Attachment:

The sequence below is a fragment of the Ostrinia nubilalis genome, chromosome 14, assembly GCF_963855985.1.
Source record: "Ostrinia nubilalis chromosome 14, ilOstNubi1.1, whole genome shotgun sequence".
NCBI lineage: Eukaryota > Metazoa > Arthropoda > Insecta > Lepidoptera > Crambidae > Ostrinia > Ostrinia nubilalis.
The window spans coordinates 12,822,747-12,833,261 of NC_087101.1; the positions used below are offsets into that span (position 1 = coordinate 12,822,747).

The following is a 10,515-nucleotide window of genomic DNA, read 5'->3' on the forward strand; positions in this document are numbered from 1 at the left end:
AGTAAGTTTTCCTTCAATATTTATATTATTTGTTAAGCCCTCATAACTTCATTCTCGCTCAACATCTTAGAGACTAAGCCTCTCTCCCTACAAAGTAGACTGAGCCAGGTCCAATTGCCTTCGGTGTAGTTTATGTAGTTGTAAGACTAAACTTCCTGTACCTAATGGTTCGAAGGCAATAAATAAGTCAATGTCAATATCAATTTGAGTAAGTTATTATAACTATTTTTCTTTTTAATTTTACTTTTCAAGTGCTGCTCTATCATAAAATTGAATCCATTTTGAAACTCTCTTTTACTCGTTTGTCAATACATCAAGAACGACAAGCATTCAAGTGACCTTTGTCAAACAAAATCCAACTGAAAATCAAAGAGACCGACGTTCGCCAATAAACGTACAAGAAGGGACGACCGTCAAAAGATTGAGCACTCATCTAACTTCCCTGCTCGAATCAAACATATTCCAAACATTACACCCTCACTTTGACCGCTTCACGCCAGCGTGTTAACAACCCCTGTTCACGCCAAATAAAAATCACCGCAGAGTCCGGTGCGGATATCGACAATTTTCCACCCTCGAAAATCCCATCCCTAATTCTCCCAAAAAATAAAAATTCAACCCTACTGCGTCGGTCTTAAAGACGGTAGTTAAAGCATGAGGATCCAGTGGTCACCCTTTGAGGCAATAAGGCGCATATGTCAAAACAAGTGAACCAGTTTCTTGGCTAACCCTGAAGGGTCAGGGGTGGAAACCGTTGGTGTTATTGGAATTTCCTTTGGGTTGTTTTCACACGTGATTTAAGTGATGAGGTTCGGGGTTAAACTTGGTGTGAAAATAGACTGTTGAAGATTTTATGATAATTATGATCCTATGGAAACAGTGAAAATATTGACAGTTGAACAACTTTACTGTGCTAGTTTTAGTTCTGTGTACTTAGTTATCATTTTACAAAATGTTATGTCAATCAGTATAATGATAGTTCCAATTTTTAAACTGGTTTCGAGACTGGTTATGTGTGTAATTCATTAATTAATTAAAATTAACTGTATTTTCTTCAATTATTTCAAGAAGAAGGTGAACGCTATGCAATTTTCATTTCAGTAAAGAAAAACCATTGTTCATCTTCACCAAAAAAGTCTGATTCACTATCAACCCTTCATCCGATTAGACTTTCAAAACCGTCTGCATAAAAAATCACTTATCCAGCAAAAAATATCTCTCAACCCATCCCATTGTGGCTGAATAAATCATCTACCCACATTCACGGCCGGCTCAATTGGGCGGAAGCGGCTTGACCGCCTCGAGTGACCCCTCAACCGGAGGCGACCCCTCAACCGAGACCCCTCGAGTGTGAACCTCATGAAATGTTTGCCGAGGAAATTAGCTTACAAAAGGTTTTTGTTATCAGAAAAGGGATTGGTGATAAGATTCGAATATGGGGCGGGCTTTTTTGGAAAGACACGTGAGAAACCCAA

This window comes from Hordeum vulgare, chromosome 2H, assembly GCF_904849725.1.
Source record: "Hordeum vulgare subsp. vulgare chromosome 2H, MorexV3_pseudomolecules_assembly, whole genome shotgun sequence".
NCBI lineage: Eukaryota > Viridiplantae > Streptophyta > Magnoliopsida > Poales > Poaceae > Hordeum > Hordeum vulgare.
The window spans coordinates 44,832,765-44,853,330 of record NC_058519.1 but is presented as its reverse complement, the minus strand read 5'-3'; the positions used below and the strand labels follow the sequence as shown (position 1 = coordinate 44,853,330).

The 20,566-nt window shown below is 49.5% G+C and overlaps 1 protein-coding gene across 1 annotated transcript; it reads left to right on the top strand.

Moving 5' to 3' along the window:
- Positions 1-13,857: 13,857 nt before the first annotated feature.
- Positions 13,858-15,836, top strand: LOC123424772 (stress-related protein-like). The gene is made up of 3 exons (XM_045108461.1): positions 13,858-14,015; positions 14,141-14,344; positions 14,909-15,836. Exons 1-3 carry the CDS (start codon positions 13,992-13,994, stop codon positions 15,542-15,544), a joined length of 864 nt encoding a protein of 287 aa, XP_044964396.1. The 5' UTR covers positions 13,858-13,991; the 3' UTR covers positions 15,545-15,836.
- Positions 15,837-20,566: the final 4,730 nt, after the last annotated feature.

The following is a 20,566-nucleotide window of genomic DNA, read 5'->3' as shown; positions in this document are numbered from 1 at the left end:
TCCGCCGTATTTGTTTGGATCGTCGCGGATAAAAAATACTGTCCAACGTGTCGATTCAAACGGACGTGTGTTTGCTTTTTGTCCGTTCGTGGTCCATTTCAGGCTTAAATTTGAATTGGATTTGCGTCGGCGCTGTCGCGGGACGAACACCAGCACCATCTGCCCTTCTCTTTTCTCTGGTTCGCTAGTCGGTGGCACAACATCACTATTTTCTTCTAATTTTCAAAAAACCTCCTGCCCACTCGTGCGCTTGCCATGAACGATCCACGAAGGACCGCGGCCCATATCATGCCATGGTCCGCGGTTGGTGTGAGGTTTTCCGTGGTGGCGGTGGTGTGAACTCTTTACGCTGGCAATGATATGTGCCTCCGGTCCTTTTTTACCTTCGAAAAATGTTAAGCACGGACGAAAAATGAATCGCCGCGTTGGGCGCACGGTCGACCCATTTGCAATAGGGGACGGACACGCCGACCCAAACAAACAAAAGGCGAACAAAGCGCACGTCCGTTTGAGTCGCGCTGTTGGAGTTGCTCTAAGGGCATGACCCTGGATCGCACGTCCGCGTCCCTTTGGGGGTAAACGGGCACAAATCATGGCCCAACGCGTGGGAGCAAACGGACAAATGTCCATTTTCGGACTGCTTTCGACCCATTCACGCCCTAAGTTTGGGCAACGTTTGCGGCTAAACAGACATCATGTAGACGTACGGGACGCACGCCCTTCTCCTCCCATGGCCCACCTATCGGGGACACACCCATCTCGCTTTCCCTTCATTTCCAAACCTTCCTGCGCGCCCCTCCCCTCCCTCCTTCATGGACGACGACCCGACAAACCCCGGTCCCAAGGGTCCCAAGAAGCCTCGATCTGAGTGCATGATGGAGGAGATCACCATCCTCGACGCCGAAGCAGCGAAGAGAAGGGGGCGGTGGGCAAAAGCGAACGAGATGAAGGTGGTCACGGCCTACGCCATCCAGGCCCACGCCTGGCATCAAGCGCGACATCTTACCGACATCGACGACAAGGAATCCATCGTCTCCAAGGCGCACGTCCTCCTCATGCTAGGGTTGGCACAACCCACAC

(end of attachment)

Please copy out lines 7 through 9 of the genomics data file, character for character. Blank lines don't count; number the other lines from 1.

This window comes from Hordeum vulgare, chromosome 2H, assembly GCF_904849725.1.
Source record: "Hordeum vulgare subsp. vulgare chromosome 2H, MorexV3_pseudomolecules_assembly, whole genome shotgun sequence".
NCBI lineage: Eukaryota > Viridiplantae > Streptophyta > Magnoliopsida > Poales > Poaceae > Hordeum > Hordeum vulgare.